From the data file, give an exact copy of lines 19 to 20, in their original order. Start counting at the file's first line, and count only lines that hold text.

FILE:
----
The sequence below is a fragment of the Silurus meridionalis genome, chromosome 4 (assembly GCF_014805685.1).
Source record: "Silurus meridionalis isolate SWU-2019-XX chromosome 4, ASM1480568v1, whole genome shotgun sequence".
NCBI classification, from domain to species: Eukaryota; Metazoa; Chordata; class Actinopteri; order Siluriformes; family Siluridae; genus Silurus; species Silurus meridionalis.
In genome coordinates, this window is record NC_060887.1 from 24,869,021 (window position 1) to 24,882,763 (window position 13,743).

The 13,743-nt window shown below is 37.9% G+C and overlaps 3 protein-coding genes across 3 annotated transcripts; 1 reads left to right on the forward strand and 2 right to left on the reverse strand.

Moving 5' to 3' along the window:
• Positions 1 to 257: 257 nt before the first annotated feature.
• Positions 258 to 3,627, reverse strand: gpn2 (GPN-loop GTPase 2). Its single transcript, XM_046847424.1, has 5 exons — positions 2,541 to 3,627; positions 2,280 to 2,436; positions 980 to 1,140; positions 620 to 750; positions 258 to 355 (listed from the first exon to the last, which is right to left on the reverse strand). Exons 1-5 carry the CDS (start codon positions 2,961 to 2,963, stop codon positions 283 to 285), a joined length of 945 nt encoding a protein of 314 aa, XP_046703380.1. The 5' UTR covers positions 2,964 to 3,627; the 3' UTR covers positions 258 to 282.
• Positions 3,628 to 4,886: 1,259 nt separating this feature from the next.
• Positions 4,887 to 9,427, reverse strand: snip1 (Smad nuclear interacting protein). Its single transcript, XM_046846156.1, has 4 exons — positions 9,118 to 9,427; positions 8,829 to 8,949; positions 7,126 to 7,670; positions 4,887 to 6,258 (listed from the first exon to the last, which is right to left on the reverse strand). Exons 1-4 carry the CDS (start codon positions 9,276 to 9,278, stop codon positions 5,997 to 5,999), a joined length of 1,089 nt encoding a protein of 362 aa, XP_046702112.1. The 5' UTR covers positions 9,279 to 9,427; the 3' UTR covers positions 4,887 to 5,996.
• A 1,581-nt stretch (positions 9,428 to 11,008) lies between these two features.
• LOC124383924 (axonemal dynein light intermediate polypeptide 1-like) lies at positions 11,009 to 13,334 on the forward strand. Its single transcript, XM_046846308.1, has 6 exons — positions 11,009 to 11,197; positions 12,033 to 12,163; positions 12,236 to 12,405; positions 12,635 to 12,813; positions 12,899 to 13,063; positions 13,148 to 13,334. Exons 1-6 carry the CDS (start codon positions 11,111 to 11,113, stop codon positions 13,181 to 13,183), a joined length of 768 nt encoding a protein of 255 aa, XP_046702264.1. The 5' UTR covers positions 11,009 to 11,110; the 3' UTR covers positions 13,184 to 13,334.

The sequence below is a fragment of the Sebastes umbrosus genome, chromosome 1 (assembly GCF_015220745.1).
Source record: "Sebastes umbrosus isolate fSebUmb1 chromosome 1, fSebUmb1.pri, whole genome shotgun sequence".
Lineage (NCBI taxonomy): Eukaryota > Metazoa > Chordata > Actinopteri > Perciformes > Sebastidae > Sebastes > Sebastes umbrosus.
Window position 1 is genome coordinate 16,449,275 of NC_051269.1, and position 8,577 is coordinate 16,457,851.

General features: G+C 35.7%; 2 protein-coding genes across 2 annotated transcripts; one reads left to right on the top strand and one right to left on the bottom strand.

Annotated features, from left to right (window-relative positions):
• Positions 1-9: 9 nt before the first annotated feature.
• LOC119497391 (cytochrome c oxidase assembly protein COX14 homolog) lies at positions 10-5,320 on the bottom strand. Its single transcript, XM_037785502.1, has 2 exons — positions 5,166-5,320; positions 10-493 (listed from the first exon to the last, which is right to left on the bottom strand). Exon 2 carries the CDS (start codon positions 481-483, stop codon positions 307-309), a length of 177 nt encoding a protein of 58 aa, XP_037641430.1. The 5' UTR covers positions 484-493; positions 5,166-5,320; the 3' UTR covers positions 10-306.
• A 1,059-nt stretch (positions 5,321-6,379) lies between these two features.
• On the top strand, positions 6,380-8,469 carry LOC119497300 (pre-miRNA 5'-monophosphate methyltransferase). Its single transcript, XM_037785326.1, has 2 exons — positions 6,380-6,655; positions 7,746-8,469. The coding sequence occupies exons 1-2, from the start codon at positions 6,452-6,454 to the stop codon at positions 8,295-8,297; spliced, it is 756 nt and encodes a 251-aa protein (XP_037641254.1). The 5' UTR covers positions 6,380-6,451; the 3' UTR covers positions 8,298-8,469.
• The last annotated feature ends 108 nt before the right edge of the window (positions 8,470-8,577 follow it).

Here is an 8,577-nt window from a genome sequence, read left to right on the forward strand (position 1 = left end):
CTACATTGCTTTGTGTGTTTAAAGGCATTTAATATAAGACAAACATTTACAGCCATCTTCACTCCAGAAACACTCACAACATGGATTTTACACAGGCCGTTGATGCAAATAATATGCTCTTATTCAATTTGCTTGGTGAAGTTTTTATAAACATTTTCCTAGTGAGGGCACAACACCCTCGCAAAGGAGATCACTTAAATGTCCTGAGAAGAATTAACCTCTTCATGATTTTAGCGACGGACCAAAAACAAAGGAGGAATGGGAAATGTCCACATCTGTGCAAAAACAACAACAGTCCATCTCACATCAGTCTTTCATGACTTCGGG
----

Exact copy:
• Positions 1-9: 9 nt before the first annotated feature.
• LOC119497391 (cytochrome c oxidase assembly protein COX14 homolog) lies at positions 10-5,320 on the bottom strand. Its single transcript, XM_037785502.1, has 2 exons — positions 5,166-5,320; positions 10-493 (listed from the first exon to the last, which is right to left on the bottom strand). Exon 2 carries the CDS (start codon positions 481-483, stop codon positions 307-309), a length of 177 nt encoding a protein of 58 aa, XP_037641430.1. The 5' UTR covers positions 484-493; positions 5,166-5,320; the 3' UTR covers positions 10-306.